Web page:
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Coping with Grief After the Death of a Loved One
Transcript of Coping with Grief After the Death of a Loved One
Since grief is such a wide topic that covers so many kinds of losses and an almost infinite range of emotions, there isn't a single grief definition that encompasses everything.
However, there are a few definitions that, together, encompass what you are going through.
- Turn to friends, family members, pets, support groups
Take care of yourself
- Express your feelings in a tangible or creative way (art, writing, songs/music, etc.)
- Look after your physical health (getting enough sleep, exercising, eating healthfully, avoiding alcohol or other drugs as attempts to cope)
- Don’t let anyone tell you how to feel, and don’t tell yourself how to feel, either.
- Plan ahead for grief "triggers" (anniversaries, holidays, and milestones can reawaken strong memories and feelings, and that's completely normal)
1.) CAPS on campus
2nd Floor of Student Health Center
(707) 826-3236 (after-hours: 24/7 crisis support)
-Call or come by to schedule a same-day appointment, or, if you find yourself in crisis, come M-F 8-4:30 on the hour for a crisis appointment
2.) Hospice of Humboldt (no insurance required for services)
Grief Support Services
2010 Myrtle Avenue
Eureka, CA 95501
By Alan D. Wolfelt, PhD, Director of the Center for Loss and Life Transition, Ft. Collins
1. You have the right to experience your own unique grief. No one will grieve the same way you do. So, when you turn to others for help, don’t let them tell you how you should be feeling.
1. You have the right to talk about your grief. Talking about your grief will help you heal. Seek out others who will let you talk as much as you want, as often as you want.
1. You have the right to feel a multitude of emotions. You will feel many emotions during your grief journey. Some may tell you that feeling angry, for example, is wrong. Don’t take these judgmental responses to heart. Instead, find listeners who will accept your feelings without condition.
1. You have the right to be tolerant of your physical and emotional limits. Your feelings of loss and sadness can fatigue you. Respect what your body and mind tell you. Get daily rest. Eat balanced meals. And don’t allow others to push you into activities you’re not ready for.
1. You have the right to experience grief “attacks.” Sometimes, a powerful surge of grief may overcome you. This can be frightening, but it is normal. Find someone who understands and will let you talk it out.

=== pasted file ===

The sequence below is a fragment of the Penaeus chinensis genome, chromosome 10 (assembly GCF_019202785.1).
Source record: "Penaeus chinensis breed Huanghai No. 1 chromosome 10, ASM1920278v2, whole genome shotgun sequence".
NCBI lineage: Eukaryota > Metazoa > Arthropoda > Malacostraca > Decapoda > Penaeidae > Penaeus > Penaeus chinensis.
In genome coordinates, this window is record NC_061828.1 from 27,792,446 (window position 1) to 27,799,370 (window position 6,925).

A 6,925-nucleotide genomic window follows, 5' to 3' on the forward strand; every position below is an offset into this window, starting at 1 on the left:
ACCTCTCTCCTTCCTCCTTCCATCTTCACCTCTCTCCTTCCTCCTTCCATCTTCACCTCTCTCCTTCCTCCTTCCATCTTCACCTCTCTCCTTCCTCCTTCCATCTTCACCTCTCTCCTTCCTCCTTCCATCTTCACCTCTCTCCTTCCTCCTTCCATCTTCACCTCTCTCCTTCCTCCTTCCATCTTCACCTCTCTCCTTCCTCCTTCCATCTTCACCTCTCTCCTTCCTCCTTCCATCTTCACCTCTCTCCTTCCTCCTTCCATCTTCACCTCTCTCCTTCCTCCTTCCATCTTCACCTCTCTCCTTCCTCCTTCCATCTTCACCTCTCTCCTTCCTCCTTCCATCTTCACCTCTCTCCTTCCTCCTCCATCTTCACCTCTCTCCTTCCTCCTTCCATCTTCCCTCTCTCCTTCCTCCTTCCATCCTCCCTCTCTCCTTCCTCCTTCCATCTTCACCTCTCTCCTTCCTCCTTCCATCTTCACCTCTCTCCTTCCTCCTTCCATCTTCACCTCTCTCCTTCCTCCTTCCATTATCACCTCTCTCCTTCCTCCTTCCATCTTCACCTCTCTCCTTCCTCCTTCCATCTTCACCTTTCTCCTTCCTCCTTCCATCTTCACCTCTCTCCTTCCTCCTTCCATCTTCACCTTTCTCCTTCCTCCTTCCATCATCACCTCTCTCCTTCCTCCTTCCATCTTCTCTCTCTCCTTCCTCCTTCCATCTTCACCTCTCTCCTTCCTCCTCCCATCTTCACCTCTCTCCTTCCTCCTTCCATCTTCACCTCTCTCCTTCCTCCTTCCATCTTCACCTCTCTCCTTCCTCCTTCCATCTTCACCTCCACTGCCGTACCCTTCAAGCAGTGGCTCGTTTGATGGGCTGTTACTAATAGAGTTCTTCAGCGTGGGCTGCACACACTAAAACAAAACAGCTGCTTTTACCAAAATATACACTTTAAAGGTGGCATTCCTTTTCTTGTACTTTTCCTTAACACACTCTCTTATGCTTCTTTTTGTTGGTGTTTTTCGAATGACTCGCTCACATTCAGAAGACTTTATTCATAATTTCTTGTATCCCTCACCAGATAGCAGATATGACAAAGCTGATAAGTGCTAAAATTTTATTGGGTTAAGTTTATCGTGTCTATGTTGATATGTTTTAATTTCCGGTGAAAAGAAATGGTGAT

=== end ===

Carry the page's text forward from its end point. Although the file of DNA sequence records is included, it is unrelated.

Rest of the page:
1. You have the right to make use of ritual. Rituals do more than acknowledge the death of someone. They provide you with support from caring people, as well as a way to mourn.
1. You have the right to embrace your spirituality. If faith is a part of your life, express it. Be with people who understand and support your spiritual beliefs.
1. You have the right to search for meaning. You may ask, “Why did he or she die? Why this way? Why now?” Some questions may have answers, others may not.
1. You have the right to treasure your memories. Memories are one of the best legacies that exist after the death of a loved one. You will always remember. Instead of ignoring your memories, find others with whom you can share them.
1. You have the right to move toward your grief and heal. Reconciling your grief will not happen quickly. Remember, grief is a process, not an event. Be patient with yourself, and avoid people who are impatient with you. Neither you nor those around you should forget that the death of someone loved changes your life forever.
Coping with Grief After the Death of a Loved One
Definitions of Grief
“Grief is the normal and natural emotional reaction to loss or change of any kind."
"Grief is the conflicting feelings caused by the end of or change in a familiar pattern of behavior."
And perhaps especially...
“Grief is the feeling of reaching out for someone who’s always been there, only to discover when I need her [or him, them, etc.] one more time, she’s no longer there.”
This latter statement truly gives meaning to and validates the immense pain you may be currently experiencing.
And perhaps you're not feeling pain, but rather confusion, anger, fear, guilt, or even numbness or a lack of emotion.
--> these feelings, or even a lack of feelings, are okay to have, too.
Coping Tips (con't)
Seek out professional support if needed
After a while, and with time, strong feelings in response to a loved one's death should become less intense. However, if you find yourself unable to cope after an extended amount of time and find that the grief is getting in your way of living life, you should contact a professional for their support.
Contact a grief counselor or professional therapist if you:
- Feel like life is not worth living
- Wish you had died with your loved one
- Blame yourself for the loss or for failing to prevent it
- Feel numb and disconnected from others for more than a few to several weeks
- Are having difficulty trusting others since your loss
- Are unable to perform your normal daily activities
Grief and Culture
Every culture has its own worldview. Within different cultures...
- There is no correct way to mourn the loss of a loved one.
- Each culture has its own way of helping people cope with death and grief.
- Beliefs, rituals, and traditions specific to a person’s culture can provide some predictability and normalcy during a time that is difficult and confusing.
The Grieving Person's Bill of Rights
All Rights are labeled as #1 to symbolize that no Right is more or less important than the other and because some may apply to you more or less than others do.
A few videos that might help:
College student grief (<4 min)
Interview w/ Alex (<4 min)
This one is longer, but is worthwhile
How to deal with grief and loss with David Kessler (30 min)
A couple of guided meditations...